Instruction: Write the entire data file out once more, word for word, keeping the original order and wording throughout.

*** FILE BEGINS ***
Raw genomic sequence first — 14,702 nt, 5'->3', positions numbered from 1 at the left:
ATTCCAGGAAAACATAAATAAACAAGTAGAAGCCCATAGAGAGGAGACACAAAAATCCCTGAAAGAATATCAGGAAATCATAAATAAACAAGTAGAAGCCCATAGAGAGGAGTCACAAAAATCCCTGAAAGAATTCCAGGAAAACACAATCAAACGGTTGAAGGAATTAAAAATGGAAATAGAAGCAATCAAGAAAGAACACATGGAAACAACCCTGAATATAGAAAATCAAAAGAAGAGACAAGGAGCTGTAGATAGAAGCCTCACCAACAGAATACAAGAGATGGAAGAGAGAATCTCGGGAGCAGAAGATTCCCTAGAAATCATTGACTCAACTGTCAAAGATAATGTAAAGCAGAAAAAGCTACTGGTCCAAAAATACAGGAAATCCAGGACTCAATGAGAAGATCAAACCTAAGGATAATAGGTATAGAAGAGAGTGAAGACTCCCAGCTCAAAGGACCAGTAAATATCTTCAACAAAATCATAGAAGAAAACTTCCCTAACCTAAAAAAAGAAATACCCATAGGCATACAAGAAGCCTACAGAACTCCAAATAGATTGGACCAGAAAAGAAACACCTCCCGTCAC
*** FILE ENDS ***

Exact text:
Raw genomic sequence first — 14,702 nt, 5'->3', positions numbered from 1 at the left:
ATTCCAGGAAAACATAAATAAACAAGTAGAAGCCCATAGAGAGGAGACACAAAAATCCCTGAAAGAATATCAGGAAATCATAAATAAACAAGTAGAAGCCCATAGAGAGGAGTCACAAAAATCCCTGAAAGAATTCCAGGAAAACACAATCAAACGGTTGAAGGAATTAAAAATGGAAATAGAAGCAATCAAGAAAGAACACATGGAAACAACCCTGAATATAGAAAATCAAAAGAAGAGACAAGGAGCTGTAGATAGAAGCCTCACCAACAGAATACAAGAGATGGAAGAGAGAATCTCGGGAGCAGAAGATTCCCTAGAAATCATTGACTCAACTGTCAAAGATAATGTAAAGCAGAAAAAGCTACTGGTCCAAAAATACAGGAAATCCAGGACTCAATGAGAAGATCAAACCTAAGGATAATAGGTATAGAAGAGAGTGAAGACTCCCAGCTCAAAGGACCAGTAAATATCTTCAACAAAATCATAGAAGAAAACTTCCCTAACCTAAAAAAAGAAATACCCATAGGCATACAAGAAGCCTACAGAACTCCAAATAGATTGGACCAGAAAAGAAACACCTCCCGTCAC